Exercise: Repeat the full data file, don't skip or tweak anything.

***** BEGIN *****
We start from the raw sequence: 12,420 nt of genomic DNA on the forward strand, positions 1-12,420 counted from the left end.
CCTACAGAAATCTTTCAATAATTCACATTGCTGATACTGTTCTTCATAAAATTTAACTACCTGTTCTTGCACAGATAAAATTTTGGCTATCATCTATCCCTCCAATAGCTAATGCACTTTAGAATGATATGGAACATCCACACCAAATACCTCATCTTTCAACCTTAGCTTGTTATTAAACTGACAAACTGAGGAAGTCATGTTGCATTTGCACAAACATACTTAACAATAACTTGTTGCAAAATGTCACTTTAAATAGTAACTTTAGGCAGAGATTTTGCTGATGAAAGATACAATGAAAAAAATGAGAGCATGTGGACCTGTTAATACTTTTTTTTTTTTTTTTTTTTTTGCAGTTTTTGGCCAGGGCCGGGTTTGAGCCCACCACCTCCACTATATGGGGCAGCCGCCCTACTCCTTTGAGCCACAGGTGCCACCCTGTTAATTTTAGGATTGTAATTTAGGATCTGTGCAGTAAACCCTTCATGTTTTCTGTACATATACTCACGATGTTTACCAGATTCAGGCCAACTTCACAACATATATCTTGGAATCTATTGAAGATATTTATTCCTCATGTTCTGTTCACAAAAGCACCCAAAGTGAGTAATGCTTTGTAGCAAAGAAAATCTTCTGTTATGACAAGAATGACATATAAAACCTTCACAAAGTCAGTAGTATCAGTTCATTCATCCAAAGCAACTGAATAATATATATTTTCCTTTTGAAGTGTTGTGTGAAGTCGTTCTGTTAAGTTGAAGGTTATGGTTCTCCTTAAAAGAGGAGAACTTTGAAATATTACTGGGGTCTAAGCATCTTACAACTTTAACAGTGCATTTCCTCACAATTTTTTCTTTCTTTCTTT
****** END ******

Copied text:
We start from the raw sequence: 12,420 nt of genomic DNA on the forward strand, positions 1-12,420 counted from the left end.
CCTACAGAAATCTTTCAATAATTCACATTGCTGATACTGTTCTTCATAAAATTTAACTACCTGTTCTTGCACAGATAAAATTTTGGCTATCATCTATCCCTCCAATAGCTAATGCACTTTAGAATGATATGGAACATCCACACCAAATACCTCATCTTTCAACCTTAGCTTGTTATTAAACTGACAAACTGAGGAAGTCATGTTGCATTTGCACAAACATACTTAACAATAACTTGTTGCAAAATGTCACTTTAAATAGTAACTTTAGGCAGAGATTTTGCTGATGAAAGATACAATGAAAAAAATGAGAGCATGTGGACCTGTTAATACTTTTTTTTTTTTTTTTTTTTTTGCAGTTTTTGGCCAGGGCCGGGTTTGAGCCCACCACCTCCACTATATGGGGCAGCCGCCCTACTCCTTTGAGCCACAGGTGCCACCCTGTTAATTTTAGGATTGTAATTTAGGATCTGTGCAGTAAACCCTTCATGTTTTCTGTACATATACTCACGATGTTTACCAGATTCAGGCCAACTTCACAACATATATCTTGGAATCTATTGAAGATATTTATTCCTCATGTTCTGTTCACAAAAGCACCCAAAGTGAGTAATGCTTTGTAGCAAAGAAAATCTTCTGTTATGACAAGAATGACATATAAAACCTTCACAAAGTCAGTAGTATCAGTTCATTCATCCAAAGCAACTGAATAATATATATTTTCCTTTTGAAGTGTTGTGTGAAGTCGTTCTGTTAAGTTGAAGGTTATGGTTCTCCTTAAAAGAGGAGAACTTTGAAATATTACTGGGGTCTAAGCATCTTACAACTTTAACAGTGCATTTCCTCACAATTTTTTCTTTCTTTCTTT